Complicating the health question is that talc deposits are often interlaced with other minerals, including asbestos. That means the danger, if any, may be because of impurities, rather than talc itself. Over the years, talc suppliers have paid settlements or judgments to talc miners or factory workers, such as tire makers, who contracted asbestos-related illnesses following exposure to industrial grade talc.
The suits charge Johnson & Johnson with failing to take the precaution of replacing talc with corn starch, which has similar skin-soothing properties but has not been linked to health risks. While defending the safety of talc, Johnson & Johnson has offered powders with cornstarch or cornstarch-talc blends.
In October 2012, for reasons neither company would discuss, Johnson & Johnson sold North American marketing rights to Shower to Shower to Valeant Pharmaceuticals.
Suspicions about talc and ovarian cancer go back decades. In 1971, British researchers analyzed 13 ovarian tumors under a microscope and found talc particles “deeply embedded” in 10.
In 1982, the journal Cancer published the first of numerous reports of a statistical link between genital talc use and ovarian cancer.
A 1999 report said talc use could be the cause of about 10 percent of ovarian cancers in the United States – or some 2,000 cases per year.
“Balanced against what are primarily aesthetic reasons for using talc in genital hygiene, the risk benefit decision is not complex,” the study said. “Appropriate warnings should be provided to women about the potential risks of regular use of talc in the genital area.”
As debate continued in scientific circles, the National Toxicology Program, part of the U.S. Department of Health and Human Services, ruled in 2005 that data were insufficient to list talc as a cancer-causing agent.
The following year, however, the International Agency for Research on Cancer, part of the World Health Organization, classified talc as a 2B agent – “possibly carcinogenic to human beings” – based on the “remarkably consistent” results of epidemiological studies. “A positive association was observed,” the agency said, “but chance, bias or confounding factors cannot be ruled out with reasonable confidence.”
Deane Berg recalls her sense of shock when she heard her diagnosis. Both she and her husband, Jim, broke down and wept.
Her first husband had died of lung cancer from smoking, and her two daughters now feared they would lose their mom, too.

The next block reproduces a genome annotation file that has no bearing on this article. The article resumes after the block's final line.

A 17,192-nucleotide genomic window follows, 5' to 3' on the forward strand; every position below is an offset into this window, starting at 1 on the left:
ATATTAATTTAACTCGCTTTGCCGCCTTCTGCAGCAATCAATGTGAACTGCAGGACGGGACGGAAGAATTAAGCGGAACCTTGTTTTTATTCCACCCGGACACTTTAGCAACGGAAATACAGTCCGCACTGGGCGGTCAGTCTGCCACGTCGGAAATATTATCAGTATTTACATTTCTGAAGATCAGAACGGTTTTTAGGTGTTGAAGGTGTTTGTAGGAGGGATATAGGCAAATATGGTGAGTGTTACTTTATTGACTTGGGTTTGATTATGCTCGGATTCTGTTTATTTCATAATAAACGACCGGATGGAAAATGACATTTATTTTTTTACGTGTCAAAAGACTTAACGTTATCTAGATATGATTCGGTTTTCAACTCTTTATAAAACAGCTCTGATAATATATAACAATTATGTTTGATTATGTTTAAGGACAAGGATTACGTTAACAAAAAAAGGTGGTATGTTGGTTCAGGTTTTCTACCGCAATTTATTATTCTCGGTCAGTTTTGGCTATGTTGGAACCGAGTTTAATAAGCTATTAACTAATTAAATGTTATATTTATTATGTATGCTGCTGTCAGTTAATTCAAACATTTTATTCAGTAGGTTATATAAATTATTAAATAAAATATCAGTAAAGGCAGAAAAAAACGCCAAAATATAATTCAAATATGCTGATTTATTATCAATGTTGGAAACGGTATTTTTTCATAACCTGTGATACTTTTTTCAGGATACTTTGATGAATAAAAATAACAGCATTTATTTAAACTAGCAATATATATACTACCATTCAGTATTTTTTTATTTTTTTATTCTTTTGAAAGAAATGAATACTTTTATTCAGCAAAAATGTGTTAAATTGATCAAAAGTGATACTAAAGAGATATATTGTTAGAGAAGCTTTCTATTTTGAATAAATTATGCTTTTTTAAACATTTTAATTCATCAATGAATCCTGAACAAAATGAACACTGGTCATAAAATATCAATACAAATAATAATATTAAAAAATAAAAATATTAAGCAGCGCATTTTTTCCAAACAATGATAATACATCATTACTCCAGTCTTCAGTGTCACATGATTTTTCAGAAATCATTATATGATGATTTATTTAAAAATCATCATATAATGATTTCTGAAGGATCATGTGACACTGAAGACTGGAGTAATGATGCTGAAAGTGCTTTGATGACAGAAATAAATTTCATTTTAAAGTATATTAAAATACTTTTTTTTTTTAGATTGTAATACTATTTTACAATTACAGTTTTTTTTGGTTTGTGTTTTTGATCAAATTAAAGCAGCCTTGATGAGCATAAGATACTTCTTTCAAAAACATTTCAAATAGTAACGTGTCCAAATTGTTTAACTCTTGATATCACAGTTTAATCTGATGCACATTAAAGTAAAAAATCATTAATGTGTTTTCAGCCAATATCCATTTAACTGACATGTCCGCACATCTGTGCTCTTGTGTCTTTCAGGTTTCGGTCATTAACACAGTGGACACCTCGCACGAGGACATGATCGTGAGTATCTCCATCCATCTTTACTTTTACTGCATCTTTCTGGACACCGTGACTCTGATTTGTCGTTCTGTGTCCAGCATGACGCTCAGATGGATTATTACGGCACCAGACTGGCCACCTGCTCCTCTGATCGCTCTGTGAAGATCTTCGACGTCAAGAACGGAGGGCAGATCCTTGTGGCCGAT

“Once you get a cancer diagnosis . . . it never goes away,” Berg said. “There’s always that ultimate fear that it’s going to come back.” So far it hasn’t. Berg eventually returned to work as a physician’s assistant at the Department of Veterans Affairs hospital in Sioux Falls.
In researching the risk factors that might have led to her cancer, Berg mostly came up empty. Family history of ovarian cancer? No. Previous cancers? No. Mutations in the BRCA 1 or BRCA 2 genes? No. Use of fertility drugs; never having been pregnant; eating a high-fat diet – no, no and no. But some literature cited another possibility – genital use of talc.
Explaining her decision to file a lawsuit, Berg told FairWarning: “I don’t want other women to suffer like I did if this could be prevented.”
In its head-scratching verdict, the jury found the Johnson & Johnson subsidiary, Johnson & Johnson Consumer Cos. Inc., guilty of negligence for failing to warn of the ovarian cancer risk. Although Berg had suffered losses – months of lost work time, permanent hearing loss and numbness in her hands and feet from chemotherapy; and the endless fear of her cancer coming back – the jury awarded no damages.
It tempers her anger to consider the big picture. “I’m lucky to be alive,” she said. “I count my lucky stars, let’s put it that way, that I’m not gone.”
Contacted by FairWarning, jury forewoman Christina Wilcox explained the compromise verdict. Jurors decided that “the actual medical proof (that talc caused Berg’s cancer) was not there,” she said. Berg “just got handed a bad deal.”
“However, we also felt that Johnson and Johnson should consider putting . . . something on the product to alert the consumers of the possible injury and the possible risk,” Wilcox said. “Let the consumer decide what they want to do.”